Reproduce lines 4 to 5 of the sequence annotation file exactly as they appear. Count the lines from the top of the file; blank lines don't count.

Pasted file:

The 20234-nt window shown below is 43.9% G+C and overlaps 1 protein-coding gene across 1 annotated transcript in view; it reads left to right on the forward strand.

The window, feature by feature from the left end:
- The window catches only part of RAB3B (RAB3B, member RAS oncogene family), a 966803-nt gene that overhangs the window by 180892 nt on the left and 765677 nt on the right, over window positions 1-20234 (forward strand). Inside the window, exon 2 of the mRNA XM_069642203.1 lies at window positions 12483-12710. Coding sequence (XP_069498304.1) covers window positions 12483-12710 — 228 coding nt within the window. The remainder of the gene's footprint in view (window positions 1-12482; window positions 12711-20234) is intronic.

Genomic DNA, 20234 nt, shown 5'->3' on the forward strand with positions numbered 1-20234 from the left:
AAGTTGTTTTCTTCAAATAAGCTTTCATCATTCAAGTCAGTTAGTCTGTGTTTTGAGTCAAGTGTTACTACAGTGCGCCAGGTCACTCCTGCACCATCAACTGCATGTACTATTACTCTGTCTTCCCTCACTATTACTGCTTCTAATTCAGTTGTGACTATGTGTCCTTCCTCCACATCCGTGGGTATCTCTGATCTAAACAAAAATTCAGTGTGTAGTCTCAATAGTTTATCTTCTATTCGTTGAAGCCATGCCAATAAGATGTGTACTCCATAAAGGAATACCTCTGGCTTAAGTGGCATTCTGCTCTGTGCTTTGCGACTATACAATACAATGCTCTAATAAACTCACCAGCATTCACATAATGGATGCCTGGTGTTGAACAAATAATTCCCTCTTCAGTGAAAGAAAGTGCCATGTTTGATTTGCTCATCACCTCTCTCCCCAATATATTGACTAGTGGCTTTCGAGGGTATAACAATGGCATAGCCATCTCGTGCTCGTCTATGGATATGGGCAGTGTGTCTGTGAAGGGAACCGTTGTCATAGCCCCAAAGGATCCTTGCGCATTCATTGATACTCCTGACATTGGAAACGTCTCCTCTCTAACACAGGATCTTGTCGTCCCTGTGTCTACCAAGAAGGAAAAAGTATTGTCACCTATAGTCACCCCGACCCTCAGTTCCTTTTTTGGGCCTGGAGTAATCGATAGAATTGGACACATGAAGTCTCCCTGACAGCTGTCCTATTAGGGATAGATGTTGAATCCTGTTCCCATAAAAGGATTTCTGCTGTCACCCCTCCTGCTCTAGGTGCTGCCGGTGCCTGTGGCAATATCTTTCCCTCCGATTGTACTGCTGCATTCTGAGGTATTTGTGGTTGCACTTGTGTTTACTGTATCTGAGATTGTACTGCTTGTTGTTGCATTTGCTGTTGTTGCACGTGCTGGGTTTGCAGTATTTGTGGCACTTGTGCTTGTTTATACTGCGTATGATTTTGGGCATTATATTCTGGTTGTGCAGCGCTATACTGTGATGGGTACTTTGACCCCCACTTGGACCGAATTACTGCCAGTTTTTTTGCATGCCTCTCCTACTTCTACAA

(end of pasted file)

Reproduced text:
Genomic DNA, 20234 nt, shown 5'->3' on the forward strand with positions numbered 1-20234 from the left:
AAGTTGTTTTCTTCAAATAAGCTTTCATCATTCAAGTCAGTTAGTCTGTGTTTTGAGTCAAGTGTTACTACAGTGCGCCAGGTCACTCCTGCACCATCAACTGCATGTACTATTACTCTGTCTTCCCTCACTATTACTGCTTCTAATTCAGTTGTGACTATGTGTCCTTCCTCCACATCCGTGGGTATCTCTGATCTAAACAAAAATTCAGTGTGTAGTCTCAATAGTTTATCTTCTATTCGTTGAAGCCATGCCAATAAGATGTGTACTCCATAAAGGAATACCTCTGGCTTAAGTGGCATTCTGCTCTGTGCTTTGCGACTATACAATACAATGCTCTAATAAACTCACCAGCATTCACATAATGGATGCCTGGTGTTGAACAAATAATTCCCTCTTCAGTGAAAGAAAGTGCCATGTTTGATTTGCTCATCACCTCTCTCCCCAATATATTGACTAGTGGCTTTCGAGGGTATAACAATGGCATAGCCATCTCGTGCTCGTCTATGGATATGGGCAGTGTGTCTGTGAAGGGAACCGTTGTCATAGCCCCAAAGGATCCTTGCGCATTCATTGATACTCCTGACATTGGAAACGTCTCCTCTCTAACACAGGATCTTGTCGTCCCTGTGTCTACCAAGAAGGAAAAAGTATTGTCACCTATAGTCACCCCGACCCTCAGTTCCTTTTTTGGGCCTGGAGTAATCGATAGAATTGGACACATGAAGTCTCCCTGACAGCTGTCCTATTAGGGATAGATGTTGAATCCTGTTCCCATAAAAGGATTTCTGCTGTCACCCCTCCTGCTCTAGGTGCTGCCGGTGCCTGTGGCAATATCTTTCCCTCCGATTGTACTGCTGCATTCTGAGGTATTTGTGGTTGCACTTGTGTTTACTGTATCTGAGATTGTACTGCTTGTTGTTGCATTTGCTGTTGTTGCACGTGCTGGGTTTGCAGTATTTGTGGCACTTGTGCTTGTTTATACTGCGTATGATTTTGGGCATTATATTCTGGTTGTGCAGCGCTATACTGTGATGGGTACTTTGACCCCCACTTGGACCGAATTACTGCCAGTTTTTTTGCATGCCTCTCCTACTTCTACAA